DescriptionAt the time of the conquest of the New World, a woman called Acua has recurring dreams about an ancient Inca place in South America filled with treasures. After finding a mysterious book describing the exact same location, she decides to travel to the region with the help of her friend Juan, a Spanish conquistador.
The Lost Inca Prophecy is a tile-matching game with three variations and a few hidden object sections between chapters. Before each tile-matching level, a configuration screen appears where the player can select between three gameplay mechanics and three level geometries. The geometry options alter the shape of the tile grid, with the piece slots arranged in formations of square and hexagon shapes. The gameplay mechanics included are common to the genre, with other titles usually featuring only one of them.
After selecting the swap mechanic, the objective is to click two adjacent pieces to switch places, creating a straight line of three or more tiles of the same type to make them disappear. With the chain mechanic, the goal is to click and drag groups of connected tiles of the same kind to remove them from the game. In the final variation, the group mechanic, the player has to click on clusters of identical tiles to make them vanish. A series of power-ups buttons charge with each match at the bottom of the screen. The hammer smashes one tile, the totem destroys several pieces, the bomb explodes surrounding tiles, the lightning bolt vaporizes random pieces and the swap power shuffles the entire board. Other power-ups, like the rainbow tile that acts as a wildcard matching any color, appear on the grid after making large matches. A single portion of an inventory tool is received after finishing a level, and when the item is complete it is stored to be used later on the hidden object screen.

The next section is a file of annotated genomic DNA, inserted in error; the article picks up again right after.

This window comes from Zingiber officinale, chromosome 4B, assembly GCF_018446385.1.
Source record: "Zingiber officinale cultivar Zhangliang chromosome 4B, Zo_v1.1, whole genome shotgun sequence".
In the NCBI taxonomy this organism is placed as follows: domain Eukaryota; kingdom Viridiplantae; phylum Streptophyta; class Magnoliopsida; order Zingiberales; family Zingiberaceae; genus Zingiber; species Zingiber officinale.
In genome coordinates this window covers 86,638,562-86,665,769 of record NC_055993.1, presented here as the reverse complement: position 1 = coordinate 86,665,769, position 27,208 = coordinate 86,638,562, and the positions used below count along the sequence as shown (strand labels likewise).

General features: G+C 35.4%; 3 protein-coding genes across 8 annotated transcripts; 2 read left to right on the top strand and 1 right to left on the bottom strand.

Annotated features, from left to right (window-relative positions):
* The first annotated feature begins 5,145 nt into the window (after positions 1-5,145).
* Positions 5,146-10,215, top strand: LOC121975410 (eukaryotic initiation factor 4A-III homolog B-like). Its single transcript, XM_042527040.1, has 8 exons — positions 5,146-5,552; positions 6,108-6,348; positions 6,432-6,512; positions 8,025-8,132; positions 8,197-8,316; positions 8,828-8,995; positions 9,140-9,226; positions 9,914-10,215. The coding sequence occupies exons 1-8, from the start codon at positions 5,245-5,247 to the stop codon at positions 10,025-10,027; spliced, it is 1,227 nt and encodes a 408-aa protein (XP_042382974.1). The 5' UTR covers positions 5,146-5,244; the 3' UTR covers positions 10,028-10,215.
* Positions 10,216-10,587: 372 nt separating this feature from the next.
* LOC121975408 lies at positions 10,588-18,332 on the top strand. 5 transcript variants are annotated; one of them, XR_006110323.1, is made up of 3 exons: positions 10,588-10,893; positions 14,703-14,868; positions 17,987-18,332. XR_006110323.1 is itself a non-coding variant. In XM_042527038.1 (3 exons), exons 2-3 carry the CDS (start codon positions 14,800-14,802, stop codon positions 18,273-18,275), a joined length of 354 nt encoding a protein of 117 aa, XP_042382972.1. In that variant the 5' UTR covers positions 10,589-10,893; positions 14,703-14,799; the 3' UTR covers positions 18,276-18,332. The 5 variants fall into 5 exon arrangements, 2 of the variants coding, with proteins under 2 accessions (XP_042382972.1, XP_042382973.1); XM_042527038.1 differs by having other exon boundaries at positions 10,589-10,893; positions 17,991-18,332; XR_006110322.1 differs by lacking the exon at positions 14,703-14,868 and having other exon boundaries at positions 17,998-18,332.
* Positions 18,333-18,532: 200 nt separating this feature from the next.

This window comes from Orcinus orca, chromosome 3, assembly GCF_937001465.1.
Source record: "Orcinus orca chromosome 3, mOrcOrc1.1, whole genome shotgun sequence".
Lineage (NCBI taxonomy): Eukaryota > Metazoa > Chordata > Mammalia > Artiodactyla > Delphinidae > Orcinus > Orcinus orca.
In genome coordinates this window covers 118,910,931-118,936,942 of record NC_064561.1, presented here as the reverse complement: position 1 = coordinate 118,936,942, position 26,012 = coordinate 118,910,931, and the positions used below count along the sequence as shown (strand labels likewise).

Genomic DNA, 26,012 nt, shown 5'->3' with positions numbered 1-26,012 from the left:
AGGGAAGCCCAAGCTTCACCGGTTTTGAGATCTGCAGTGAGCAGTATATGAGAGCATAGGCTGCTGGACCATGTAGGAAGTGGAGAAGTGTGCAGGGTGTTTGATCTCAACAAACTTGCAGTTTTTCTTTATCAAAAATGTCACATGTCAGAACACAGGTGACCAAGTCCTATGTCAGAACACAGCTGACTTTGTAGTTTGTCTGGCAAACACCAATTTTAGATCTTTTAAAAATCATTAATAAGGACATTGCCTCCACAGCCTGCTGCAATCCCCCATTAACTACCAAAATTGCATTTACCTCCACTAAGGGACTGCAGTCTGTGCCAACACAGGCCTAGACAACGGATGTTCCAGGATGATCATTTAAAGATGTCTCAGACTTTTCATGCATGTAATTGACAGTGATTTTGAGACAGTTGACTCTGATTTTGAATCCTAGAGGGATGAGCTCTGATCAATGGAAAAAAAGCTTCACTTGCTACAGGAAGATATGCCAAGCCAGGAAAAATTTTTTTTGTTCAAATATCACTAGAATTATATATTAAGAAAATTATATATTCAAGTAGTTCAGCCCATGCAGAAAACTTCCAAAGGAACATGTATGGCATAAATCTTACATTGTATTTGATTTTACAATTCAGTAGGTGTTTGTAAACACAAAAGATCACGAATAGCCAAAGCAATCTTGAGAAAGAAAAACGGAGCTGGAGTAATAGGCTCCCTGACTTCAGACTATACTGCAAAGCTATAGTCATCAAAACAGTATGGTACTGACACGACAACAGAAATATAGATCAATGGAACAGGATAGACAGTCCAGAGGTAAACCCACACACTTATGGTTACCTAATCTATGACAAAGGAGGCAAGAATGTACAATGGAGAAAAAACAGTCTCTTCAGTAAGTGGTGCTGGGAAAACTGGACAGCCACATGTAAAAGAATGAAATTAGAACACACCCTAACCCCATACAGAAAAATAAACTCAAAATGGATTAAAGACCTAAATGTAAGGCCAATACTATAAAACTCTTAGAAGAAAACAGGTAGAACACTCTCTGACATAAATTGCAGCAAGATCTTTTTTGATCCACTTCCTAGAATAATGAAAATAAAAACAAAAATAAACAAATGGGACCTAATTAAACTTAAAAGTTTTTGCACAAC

The hidden object screens appear between chapters, filled with scattered pieces of inventory items that have to be collected and, after being completely reassembled, used to solve puzzles in the traditional point-and-click manner, by dragging and dropping an object over a logical part of the scenery.
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